Thursday, December 1, 2011

Are You Making Valuable Mistakes?

Photo by Fozzman

If you're leading and moving forward, you're not going to get every decision right. 

Fear of making a mistake can paralyze new leaders. One way to overcome this fear is to realize that so called "mistakes" are a huge leadership opportunity.

The important thing is to make your mistakes valuable - to use them for all they're worth:
  • Treat new projects as experiments. This gives you and your team room to try and learn without the pressure of perfection.
  • When you do experience mistakes, examine the situation for what it has to teach you. 
    • What happened that you didn't expect?
    • Is it likely to happen again?
    • How can you adjust your approach in the future?
  • Try not to make the same mistake twice. Your real life experiences are the best leadership text book you'll ever have...but it's up to you to apply the lessons.
  • Don't obsess on the past. Rather, focus on what you'll do next time. 
  • Try re-framing "mistakes" as learning opportunities. If you honestly did your best to gather relevant information, got your team involved, and moved forward ethically, and it didn't work out - odds are it's not a mistake - it's an opportunity to learn how to be more effective next time!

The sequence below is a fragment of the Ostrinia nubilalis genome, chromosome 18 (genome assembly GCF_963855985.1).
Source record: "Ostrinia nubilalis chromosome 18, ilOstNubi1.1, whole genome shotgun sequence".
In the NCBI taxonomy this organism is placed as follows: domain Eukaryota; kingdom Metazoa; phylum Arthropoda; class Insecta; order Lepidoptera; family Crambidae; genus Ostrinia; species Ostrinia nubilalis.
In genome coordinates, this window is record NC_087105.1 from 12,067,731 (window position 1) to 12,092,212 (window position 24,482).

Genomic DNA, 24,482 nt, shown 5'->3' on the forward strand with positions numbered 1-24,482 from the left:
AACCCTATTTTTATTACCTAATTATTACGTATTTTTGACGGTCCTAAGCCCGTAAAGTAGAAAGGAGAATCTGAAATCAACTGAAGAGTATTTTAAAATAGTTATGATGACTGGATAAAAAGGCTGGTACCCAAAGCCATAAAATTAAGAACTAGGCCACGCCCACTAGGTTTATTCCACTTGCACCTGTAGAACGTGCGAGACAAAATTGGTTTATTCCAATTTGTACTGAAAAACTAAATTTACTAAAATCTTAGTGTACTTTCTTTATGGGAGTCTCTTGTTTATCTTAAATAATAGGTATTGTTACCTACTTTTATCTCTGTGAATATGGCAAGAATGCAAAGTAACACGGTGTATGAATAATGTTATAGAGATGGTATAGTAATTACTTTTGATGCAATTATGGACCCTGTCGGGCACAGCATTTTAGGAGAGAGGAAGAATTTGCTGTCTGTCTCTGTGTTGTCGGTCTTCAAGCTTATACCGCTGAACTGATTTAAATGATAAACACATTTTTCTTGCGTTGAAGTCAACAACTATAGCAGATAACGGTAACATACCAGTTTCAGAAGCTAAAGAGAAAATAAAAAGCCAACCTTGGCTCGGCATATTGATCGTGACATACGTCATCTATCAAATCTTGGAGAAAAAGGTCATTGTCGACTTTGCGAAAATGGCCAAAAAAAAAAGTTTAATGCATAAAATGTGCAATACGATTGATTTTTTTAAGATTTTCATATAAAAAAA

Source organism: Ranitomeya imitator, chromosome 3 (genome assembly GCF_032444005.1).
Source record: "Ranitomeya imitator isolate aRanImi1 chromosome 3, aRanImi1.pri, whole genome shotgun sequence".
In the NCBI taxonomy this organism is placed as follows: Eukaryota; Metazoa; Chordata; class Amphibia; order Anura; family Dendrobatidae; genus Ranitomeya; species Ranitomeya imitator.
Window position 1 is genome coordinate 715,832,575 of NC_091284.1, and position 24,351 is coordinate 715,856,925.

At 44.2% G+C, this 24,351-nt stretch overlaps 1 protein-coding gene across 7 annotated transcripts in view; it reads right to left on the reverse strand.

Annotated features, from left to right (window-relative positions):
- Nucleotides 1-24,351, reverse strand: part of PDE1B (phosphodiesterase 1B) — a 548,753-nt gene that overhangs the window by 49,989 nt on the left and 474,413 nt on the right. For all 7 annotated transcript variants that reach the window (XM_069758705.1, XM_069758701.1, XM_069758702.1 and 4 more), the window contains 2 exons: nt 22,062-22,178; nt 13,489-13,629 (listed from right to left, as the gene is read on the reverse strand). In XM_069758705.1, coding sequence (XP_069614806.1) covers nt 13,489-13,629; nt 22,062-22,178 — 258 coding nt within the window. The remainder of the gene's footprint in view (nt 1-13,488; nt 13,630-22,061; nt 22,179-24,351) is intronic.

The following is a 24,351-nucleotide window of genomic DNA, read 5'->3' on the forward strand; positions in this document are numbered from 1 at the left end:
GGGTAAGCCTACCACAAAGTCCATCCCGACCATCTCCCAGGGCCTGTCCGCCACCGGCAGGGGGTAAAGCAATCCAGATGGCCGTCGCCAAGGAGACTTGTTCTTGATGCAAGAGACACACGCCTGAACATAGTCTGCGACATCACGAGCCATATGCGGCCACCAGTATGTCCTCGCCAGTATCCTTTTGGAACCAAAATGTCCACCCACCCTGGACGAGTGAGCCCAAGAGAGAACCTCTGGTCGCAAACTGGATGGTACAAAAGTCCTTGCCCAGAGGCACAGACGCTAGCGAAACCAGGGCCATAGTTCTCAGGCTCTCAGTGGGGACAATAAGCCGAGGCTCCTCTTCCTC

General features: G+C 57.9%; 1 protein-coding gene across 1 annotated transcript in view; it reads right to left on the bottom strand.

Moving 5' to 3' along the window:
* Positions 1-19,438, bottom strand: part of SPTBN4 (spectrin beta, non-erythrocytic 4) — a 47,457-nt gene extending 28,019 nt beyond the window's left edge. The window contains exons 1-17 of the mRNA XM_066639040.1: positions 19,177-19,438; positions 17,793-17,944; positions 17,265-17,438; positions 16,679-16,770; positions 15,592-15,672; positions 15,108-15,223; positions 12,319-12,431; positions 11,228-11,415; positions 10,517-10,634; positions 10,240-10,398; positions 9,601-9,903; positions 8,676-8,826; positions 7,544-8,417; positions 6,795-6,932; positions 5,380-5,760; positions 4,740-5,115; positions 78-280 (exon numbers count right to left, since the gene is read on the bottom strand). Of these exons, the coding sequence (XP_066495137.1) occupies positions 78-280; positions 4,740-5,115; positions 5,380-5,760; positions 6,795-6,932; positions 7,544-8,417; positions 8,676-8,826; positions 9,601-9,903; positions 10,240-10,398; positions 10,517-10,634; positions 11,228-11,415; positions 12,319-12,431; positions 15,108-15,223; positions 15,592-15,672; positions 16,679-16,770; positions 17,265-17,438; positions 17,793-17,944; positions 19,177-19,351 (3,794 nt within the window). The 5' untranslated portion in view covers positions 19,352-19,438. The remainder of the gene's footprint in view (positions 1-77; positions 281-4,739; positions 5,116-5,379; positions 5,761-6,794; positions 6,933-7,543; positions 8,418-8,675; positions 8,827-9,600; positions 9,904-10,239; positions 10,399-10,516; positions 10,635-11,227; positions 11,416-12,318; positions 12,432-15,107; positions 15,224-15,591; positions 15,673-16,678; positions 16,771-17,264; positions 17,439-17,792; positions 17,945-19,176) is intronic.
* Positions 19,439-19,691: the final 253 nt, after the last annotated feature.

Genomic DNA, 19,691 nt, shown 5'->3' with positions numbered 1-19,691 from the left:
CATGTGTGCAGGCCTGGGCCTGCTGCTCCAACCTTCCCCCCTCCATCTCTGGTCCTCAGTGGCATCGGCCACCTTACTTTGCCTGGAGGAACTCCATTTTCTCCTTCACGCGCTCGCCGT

• If you really did screw up and let down others: Apologize and do what you can to make it right. This doesn't undermine your leadership - you actually improve your leadership credibility and trustworthiness in these situations.
You can't lead without taking risks. 

Make informed, thought-out decisions with your team...but give yourself room to learn everything you can when it doesn't go the way you hope!

Take care,

David M. Dye

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Twitter: @davidmdye
David shares twenty years experience teaching, coaching, leading, and managing in youth service, education advocacy, city governance, and faith-based nonprofits. He currently serves as Chief Operating Officer for Colorado UpLift and enjoys helping others discover and realize their own potential.

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